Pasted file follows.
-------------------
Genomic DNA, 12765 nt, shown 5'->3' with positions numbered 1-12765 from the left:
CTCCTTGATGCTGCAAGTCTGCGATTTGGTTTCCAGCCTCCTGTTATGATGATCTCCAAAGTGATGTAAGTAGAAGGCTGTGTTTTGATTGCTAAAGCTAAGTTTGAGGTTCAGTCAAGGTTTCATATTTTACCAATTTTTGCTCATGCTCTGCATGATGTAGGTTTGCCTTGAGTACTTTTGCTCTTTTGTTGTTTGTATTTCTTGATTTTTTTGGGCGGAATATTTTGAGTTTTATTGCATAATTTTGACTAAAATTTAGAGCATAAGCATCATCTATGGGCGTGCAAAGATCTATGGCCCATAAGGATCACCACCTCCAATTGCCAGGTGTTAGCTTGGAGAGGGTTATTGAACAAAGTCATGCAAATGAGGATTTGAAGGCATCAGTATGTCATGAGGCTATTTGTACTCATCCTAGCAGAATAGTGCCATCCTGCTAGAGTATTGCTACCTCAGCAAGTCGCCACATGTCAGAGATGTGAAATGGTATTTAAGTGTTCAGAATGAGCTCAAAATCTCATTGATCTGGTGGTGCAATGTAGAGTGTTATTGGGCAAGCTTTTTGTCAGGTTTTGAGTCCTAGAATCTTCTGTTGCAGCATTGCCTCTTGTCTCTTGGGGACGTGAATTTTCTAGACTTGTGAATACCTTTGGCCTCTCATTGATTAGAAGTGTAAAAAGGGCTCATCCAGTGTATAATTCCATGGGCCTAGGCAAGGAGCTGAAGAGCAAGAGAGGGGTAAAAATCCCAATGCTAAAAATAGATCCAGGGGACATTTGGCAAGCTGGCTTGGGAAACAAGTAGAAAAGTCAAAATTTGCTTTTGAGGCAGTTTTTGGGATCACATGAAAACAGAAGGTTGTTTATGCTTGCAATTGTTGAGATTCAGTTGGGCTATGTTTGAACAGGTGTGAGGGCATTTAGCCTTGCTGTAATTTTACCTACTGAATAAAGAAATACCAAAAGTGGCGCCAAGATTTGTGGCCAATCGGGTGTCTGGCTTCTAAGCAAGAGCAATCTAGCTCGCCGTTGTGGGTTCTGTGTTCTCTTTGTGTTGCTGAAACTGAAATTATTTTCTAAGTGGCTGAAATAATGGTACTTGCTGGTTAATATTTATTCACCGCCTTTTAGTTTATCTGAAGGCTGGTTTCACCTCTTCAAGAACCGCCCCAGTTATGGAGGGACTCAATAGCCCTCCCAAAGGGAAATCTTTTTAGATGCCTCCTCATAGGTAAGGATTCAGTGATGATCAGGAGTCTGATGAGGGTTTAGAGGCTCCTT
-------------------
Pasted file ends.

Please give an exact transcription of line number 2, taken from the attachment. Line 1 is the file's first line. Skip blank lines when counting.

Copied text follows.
CTCCTTGATGCTGCAAGTCTGCGATTTGGTTTCCAGCCTCCTGTTATGATGATCTCCAAAGTGATGTAAGTAGAAGGCTGTGTTTTGATTGCTAAAGCTAAGTTTGAGGTTCAGTCAAGGTTTCATATTTTACCAATTTTTGCTCATGCTCTGCATGATGTAGGTTTGCCTTGAGTACTTTTGCTCTTTTGTTGTTTGTATTTCTTGATTTTTTTGGGCGGAATATTTTGAGTTTTATTGCATAATTTTGACTAAAATTTAGAGCATAAGCATCATCTATGGGCGTGCAAAGATCTATGGCCCATAAGGATCACCACCTCCAATTGCCAGGTGTTAGCTTGGAGAGGGTTATTGAACAAAGTCATGCAAATGAGGATTTGAAGGCATCAGTATGTCATGAGGCTATTTGTACTCATCCTAGCAGAATAGTGCCATCCTGCTAGAGTATTGCTACCTCAGCAAGTCGCCACATGTCAGAGATGTGAAATGGTATTTAAGTGTTCAGAATGAGCTCAAAATCTCATTGATCTGGTGGTGCAATGTAGAGTGTTATTGGGCAAGCTTTTTGTCAGGTTTTGAGTCCTAGAATCTTCTGTTGCAGCATTGCCTCTTGTCTCTTGGGGACGTGAATTTTCTAGACTTGTGAATACCTTTGGCCTCTCATTGATTAGAAGTGTAAAAAGGGCTCATCCAGTGTATAATTCCATGGGCCTAGGCAAGGAGCTGAAGAGCAAGAGAGGGGTAAAAATCCCAATGCTAAAAATAGATCCAGGGGACATTTGGCAAGCTGGCTTGGGAAACAAGTAGAAAAGTCAAAATTTGCTTTTGAGGCAGTTTTTGGGATCACATGAAAACAGAAGGTTGTTTATGCTTGCAATTGTTGAGATTCAGTTGGGCTATGTTTGAACAGGTGTGAGGGCATTTAGCCTTGCTGTAATTTTACCTACTGAATAAAGAAATACCAAAAGTGGCGCCAAGATTTGTGGCCAATCGGGTGTCTGGCTTCTAAGCAAGAGCAATCTAGCTCGCCGTTGTGGGTTCTGTGTTCTCTTTGTGTTGCTGAAACTGAAATTATTTTCTAAGTGGCTGAAATAATGGTACTTGCTGGTTAATATTTATTCACCGCCTTTTAGTTTATCTGAAGGCTGGTTTCACCTCTTCAAGAACCGCCCCAGTTATGGAGGGACTCAATAGCCCTCCCAAAGGGAAATCTTTTTAGATGCCTCCTCATAGGTAAGGATTCAGTGATGATCAGGAGTCTGATGAGGGTTTAGAGGCTCCTT